Barclays Capital is said to have trimmed 20 people from its leveraged finance team (Independent), Citi is said to have cut its team in half (Private Equity Online), JPMorgan’s said to have chopped leveraged financiers in New York (Dealbreaker) and probably in London, and there’s been heavy trimming at ABN AMRO (Bloomberg). If you’re one of these people, or if you’re a leveraged financier working elsewhere and fear you might be next, we’ve done a little digging to help you plot your next move.
As far as we can see, there are two options. And they are:
· What was formerly known as the second tier: while banks like Deutsche have dropped off the league table for syndicated loans for LBOs in Europe, others, like HSBC, Commerzbank, Calyon and Lloyds TSB, have been moving up. According to Dealogic, Calyon ranks second for leveraged loans for the year to date in Europe, for example. Last year it ranked in the no-man’s land outside the top 15.
We haven’t spoken to Calyon, but we have spoken to Bank of Ireland, which has also soared up the league table in recent months. Peter Dunsby, head of European acquisition finance at the bank, says they have been “actively recruiting and continue to look at people on an opportunistic basis in response to strong sponsor dealflow”.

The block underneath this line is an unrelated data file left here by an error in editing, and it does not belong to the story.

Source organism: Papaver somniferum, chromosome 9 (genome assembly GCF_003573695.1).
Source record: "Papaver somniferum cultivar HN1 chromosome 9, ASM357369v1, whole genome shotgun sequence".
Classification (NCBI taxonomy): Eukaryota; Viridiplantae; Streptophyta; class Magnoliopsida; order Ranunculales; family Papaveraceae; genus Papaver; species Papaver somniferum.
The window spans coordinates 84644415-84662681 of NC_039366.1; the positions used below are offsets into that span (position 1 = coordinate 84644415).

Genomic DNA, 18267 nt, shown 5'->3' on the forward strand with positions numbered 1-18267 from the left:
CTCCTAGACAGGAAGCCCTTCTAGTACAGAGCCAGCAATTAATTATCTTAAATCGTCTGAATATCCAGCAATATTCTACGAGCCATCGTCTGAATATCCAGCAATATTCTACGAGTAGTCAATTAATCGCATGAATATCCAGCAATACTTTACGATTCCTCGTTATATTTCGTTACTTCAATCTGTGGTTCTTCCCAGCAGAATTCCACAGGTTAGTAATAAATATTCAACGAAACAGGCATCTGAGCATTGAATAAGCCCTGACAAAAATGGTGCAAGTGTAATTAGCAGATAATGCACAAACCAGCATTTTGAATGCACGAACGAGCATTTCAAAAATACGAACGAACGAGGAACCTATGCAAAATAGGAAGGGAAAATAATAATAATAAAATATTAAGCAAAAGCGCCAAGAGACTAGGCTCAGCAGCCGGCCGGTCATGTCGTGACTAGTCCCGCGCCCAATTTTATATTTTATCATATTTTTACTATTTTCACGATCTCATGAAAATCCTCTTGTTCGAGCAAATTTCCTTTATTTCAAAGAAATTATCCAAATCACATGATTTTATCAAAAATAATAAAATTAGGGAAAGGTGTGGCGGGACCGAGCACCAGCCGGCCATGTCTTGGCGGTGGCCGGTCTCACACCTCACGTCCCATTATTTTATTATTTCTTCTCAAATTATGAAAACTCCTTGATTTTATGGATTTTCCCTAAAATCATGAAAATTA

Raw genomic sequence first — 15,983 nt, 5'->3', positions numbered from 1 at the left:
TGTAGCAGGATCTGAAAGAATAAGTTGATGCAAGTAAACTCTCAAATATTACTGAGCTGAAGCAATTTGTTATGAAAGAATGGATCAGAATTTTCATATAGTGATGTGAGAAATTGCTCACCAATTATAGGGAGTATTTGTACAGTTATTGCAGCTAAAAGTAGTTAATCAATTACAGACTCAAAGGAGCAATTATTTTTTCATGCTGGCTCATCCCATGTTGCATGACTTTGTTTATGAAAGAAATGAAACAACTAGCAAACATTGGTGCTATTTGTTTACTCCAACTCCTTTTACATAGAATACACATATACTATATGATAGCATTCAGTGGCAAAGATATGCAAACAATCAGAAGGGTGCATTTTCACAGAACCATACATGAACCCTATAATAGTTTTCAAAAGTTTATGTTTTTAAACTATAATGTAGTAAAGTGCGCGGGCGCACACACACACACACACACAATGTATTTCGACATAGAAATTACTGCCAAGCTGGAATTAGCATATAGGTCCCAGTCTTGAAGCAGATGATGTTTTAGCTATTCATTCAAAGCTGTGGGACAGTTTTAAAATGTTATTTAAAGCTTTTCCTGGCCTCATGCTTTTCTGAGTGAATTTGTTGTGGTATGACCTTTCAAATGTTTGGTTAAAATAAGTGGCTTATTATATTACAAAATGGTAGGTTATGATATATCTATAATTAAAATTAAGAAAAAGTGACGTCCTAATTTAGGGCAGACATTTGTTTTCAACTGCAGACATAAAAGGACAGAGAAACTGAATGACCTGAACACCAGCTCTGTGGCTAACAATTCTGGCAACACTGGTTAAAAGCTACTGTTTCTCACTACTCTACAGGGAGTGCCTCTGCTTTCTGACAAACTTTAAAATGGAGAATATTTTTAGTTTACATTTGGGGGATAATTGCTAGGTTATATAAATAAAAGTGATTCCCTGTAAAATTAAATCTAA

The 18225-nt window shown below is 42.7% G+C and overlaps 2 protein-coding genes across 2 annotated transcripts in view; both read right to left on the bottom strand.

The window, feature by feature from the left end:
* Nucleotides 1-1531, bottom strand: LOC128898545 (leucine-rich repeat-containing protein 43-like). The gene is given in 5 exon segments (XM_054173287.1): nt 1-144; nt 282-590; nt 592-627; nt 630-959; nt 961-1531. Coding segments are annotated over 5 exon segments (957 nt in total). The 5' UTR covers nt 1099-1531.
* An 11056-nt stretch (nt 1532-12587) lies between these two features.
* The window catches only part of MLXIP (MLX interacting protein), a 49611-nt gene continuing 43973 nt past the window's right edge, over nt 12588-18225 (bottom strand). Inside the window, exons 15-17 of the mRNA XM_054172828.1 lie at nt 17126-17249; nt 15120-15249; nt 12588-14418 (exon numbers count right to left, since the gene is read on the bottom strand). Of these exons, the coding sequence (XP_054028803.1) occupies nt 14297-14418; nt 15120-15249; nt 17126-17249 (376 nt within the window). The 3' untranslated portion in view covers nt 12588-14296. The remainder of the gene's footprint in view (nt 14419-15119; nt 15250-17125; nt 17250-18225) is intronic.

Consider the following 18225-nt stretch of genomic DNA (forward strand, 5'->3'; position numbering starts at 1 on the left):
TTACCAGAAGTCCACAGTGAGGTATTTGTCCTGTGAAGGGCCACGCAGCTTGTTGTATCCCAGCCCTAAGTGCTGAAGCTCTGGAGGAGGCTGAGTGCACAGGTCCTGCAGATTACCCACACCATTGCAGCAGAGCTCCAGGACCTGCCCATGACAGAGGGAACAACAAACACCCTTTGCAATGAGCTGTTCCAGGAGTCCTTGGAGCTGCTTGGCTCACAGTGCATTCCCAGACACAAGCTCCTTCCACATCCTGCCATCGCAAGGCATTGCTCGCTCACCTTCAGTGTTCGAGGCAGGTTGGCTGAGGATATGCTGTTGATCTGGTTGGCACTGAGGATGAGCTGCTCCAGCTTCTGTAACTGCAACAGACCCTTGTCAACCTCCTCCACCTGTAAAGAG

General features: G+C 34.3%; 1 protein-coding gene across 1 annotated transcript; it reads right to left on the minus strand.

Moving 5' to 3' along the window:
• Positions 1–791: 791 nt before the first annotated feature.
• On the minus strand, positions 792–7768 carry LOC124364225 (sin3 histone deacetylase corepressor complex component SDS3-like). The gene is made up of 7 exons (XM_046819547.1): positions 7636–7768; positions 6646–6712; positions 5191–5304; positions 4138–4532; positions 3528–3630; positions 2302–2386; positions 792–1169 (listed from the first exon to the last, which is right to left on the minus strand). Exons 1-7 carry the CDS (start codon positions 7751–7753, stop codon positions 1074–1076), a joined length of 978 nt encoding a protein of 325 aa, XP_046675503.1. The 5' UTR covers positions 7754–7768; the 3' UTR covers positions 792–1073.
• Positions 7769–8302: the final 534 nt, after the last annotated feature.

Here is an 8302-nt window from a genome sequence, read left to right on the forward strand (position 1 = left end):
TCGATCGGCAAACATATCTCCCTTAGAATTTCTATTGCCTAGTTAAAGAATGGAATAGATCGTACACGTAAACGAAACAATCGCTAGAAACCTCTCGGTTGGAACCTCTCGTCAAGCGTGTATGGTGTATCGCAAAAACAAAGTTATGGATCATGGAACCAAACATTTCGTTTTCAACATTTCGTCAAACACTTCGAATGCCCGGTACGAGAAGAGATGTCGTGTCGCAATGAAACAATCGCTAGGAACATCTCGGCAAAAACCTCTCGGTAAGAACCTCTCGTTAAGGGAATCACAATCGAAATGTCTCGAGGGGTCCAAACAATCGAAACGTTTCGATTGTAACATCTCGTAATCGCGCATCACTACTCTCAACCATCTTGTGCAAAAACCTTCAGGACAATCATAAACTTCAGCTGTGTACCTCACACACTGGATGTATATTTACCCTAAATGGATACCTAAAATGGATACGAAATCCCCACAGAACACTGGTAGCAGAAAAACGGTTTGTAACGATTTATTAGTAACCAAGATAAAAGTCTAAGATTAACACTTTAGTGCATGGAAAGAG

Headhunters say Mizuho, Kaupthing and HSBC are also in the market. Last week, HSBC revealed it had hired Deutsche’s Steve Snizek (Reuters) as European head of loan sales and trading.
One leveraged financier who escaped a dying team for the second tier says it’s given him a new lease of life: “I’ve moved from an organisation whose balance sheet was under pressure to one with limited exposure to those issues. It makes it much easier to gain penetration in the current market.”
· Private equity/asset management: with firms like Sankaty Advisors, Avenue Europe (Wall Street Journal), GoldenTree Asset Management and Alcentra queuing up to buy leveraged debt, some are in the market for hires. John Sinik, former global head of leveraged finance at UBS, joined TowerBrook Capital Partners in April, for example.
“There’s definitely a use for these guys in the private equity space,” says a partner at one of the firms above – who declined to be named for fear of drowning in a flood of CVs.
Finding a new position is unlikely to be a cake walk, though. “We’re getting loads of CVs,” says one senior leveraged financier in an up and coming team. “There are some stunningly good people who are no longer in employment.”